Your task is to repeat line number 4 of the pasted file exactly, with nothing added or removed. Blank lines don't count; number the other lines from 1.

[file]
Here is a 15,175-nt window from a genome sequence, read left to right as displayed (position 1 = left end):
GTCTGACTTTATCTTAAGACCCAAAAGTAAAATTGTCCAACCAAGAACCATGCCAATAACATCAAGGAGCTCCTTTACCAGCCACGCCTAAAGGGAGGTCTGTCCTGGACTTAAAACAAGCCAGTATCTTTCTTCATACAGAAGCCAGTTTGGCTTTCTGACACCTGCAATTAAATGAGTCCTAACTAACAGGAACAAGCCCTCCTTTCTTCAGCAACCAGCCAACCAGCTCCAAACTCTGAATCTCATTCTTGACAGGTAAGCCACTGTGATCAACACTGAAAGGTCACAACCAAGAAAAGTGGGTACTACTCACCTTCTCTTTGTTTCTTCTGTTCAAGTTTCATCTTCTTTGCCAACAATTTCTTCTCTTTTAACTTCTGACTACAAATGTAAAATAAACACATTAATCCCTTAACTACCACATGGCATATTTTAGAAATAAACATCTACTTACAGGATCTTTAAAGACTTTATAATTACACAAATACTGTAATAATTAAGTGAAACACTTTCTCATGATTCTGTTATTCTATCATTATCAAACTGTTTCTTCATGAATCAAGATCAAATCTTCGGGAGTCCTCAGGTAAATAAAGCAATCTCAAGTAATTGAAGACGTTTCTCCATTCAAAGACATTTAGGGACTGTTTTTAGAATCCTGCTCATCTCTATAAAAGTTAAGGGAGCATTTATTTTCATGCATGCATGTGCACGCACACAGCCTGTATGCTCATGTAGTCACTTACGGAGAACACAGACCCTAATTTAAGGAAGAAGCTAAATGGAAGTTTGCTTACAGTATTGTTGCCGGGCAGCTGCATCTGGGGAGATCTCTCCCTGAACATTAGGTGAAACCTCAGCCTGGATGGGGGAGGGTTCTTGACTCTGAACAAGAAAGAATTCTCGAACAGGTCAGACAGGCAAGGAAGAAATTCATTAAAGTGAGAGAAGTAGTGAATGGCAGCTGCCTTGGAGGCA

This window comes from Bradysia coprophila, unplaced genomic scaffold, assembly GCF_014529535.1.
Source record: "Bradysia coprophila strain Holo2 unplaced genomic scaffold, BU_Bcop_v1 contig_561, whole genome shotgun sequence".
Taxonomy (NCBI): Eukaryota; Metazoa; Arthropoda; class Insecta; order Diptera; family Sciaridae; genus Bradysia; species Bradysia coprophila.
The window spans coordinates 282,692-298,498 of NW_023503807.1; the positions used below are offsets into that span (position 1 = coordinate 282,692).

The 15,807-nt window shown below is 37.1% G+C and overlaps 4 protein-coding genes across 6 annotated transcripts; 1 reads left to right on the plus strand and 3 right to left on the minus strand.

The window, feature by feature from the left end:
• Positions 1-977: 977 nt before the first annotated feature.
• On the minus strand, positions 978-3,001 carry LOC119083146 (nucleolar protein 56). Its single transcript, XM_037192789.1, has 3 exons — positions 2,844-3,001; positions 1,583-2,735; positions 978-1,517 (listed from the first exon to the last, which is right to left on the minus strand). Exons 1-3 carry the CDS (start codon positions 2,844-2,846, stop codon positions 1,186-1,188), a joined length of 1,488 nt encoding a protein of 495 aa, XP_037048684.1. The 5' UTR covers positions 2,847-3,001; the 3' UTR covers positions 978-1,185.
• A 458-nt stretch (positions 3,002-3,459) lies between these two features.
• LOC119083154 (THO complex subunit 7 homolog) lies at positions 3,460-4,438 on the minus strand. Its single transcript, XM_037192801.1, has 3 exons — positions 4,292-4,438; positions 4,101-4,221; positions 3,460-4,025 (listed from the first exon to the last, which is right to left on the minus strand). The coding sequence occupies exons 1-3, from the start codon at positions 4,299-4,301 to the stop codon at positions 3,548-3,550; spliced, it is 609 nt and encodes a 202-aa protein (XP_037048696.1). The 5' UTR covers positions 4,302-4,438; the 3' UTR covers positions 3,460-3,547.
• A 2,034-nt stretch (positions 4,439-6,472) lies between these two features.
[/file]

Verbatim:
Source record: "Bradysia coprophila strain Holo2 unplaced genomic scaffold, BU_Bcop_v1 contig_561, whole genome shotgun sequence".